Margaret Carlyle

Postdoctoral Researcher and Instructor

Margaret Carlyle's research focuses on the production of scientific, medical, and technological knowledge in seventeenth- and eigheenth-century France and its colonies. She is particularly interested in the enterprising efforts of women and other "invisible assistants" in forging scientific careers, both outside of and within institutional settings. Margaret is currently completing two projects. The first is a cultural history of Enlightenment anatomy stemming from her doctoral thesis completed at McGill University (2013). The second is a history of obstetrical technology in early modern Europe. Margaret has been a Postdoctoral Fellow at the University of Cambridge (2013–15) and a Visiting Assistant Professor at the University of Minnesota (2015–17). 


Eduardo A. Escobar

Postdoctoral Researcher and Instructor

Eduardo A. Escobar is a historian and Assyriologist whose research focuses on cuneiform scholarly cultures of the ancient Middle East. His current book project, entitled “Technology as Knowledge: Cuneiform Technical Recipes and the Material World,” details the central role technology played in the construction of scribal knowledge of the late second and early mid first millennia BCE. As postdoctoral fellow at SIFK (The Stevanovich Institute on the Formation of Knowledge), Eduardo teaches courses on Babylonian knowledge, historiography, and on scientific knowledge in the pre-modern world. He recently received his PhD from the University of California, Berkeley in Near Eastern Studies with a designated emphasis in Science and Technology Studies (STS), and holds degrees from Columbia University, and The Cooper Union for the Advancement of Science and Art.


Kaat Louckx

Morris Fishbein Center for the History of Science and Medicine

Kaat Louckx is Assistant Professor of Science and Society at the Forum Internationale Wissenschaft of the Rheinische Friedrich-Wilhelms-Universität Bonn and a member of the Morris Fishbein Center for the History of Science and Medicine. She works on the history and sociology of the human and social sciences, with a particular focus on the history of representations and conceptualizations of the social body (or “corps social”). Kaat is currently working on a book manuscript, The Social Body in State-istics, which focuses on the international rise of social statistics in the nineteenth and early-twentieth century. Her work appeared, amongst others, in The Sociological Review, Social Science History, and Nations and Nationalism. She recently co-authored a book on the history of sociology in Belgium (Palgrave Macmillan, 2018).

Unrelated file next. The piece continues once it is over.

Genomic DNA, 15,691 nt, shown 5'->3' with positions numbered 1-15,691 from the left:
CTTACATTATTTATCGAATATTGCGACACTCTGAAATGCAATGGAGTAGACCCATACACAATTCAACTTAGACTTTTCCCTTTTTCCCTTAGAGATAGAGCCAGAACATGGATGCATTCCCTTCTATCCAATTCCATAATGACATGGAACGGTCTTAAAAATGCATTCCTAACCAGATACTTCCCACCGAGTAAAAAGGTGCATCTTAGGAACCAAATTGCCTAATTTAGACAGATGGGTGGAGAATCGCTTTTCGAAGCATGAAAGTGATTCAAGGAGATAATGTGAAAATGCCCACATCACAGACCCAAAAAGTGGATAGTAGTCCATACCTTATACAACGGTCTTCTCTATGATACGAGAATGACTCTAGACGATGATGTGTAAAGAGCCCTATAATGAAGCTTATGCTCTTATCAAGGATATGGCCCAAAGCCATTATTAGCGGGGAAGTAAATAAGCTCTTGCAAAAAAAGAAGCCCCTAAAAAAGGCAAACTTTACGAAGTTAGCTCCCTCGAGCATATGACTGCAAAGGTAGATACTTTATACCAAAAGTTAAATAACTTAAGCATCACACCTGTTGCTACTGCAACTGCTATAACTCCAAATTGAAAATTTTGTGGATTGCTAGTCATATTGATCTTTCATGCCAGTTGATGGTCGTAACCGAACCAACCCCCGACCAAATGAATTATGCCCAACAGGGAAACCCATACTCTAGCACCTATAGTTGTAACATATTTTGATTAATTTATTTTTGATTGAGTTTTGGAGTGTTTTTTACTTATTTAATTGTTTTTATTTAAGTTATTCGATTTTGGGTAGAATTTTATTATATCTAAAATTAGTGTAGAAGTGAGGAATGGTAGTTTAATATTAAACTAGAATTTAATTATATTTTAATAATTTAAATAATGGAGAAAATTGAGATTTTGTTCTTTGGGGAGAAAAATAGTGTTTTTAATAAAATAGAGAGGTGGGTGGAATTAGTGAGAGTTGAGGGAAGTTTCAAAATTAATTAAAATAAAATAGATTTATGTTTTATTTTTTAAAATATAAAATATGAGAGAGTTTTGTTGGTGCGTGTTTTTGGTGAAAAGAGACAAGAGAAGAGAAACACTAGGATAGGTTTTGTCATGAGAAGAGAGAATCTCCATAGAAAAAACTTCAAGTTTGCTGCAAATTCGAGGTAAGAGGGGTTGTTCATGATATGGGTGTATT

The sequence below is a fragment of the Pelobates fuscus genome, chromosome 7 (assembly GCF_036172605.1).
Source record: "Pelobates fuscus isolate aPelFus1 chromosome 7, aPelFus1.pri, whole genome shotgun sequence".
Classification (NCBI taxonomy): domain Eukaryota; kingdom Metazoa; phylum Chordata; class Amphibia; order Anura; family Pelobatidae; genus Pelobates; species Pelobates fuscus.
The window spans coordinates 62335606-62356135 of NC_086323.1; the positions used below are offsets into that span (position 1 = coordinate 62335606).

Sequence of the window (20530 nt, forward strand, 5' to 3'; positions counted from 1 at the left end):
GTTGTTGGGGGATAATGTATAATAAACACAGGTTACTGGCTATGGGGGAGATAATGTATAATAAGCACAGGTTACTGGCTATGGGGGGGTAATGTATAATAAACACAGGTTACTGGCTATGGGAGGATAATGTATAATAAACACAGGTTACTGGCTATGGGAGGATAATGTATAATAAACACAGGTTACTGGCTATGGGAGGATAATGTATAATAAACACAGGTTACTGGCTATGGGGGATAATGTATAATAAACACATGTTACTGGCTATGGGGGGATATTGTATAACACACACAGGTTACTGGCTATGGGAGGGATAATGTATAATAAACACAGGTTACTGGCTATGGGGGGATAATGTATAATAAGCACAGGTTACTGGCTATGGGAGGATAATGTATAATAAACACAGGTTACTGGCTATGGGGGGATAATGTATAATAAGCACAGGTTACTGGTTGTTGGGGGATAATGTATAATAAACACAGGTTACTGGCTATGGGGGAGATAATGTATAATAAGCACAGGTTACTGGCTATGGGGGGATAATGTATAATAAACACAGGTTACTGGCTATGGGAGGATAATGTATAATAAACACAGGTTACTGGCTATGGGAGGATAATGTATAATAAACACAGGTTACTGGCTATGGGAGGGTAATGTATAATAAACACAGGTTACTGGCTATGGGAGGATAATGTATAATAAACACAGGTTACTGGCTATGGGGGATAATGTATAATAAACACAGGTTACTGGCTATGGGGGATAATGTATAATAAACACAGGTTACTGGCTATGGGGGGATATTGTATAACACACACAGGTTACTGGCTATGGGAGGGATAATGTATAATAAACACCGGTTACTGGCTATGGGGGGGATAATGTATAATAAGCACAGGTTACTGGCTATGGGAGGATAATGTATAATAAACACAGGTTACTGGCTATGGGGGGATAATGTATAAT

William H. Sterner

Postdoctoral Researcher

Grounded in decades of teaching programming and managing computer technology, as well as philosophical research and teaching at the University of Chicago, William Sterner’s project aims at reconstituting the teleological significances surrounding the cultural disruptions generated by technological innovation and new scientific knowledge. He’s seeking to identify the ethical and political impacts of these productive disruptions across the existing variety of common sense habitats. His general approach to this problem is through the different kinds of expressiveness of computed symbolizations and natural language discourse. By bridging between these two modes of linguistic agency, he intends to foster an enriched telic synthesis of modern sci/tech and common sense habitats that depends on developing hybrid combinations of univocal and polyvocal scientific terms through discourse. Discursive arguments can include teleological reasoning with its powers to productively and beneficially complete human experiencing within its diverse habitats through positive growth and integration. Overall, he’s pursuing this research in relation to the hybrid disciplines of Digital Humanities and the problematics of 'humanizing the digital' in a developing cultural aesthetics of countably infinite precisions.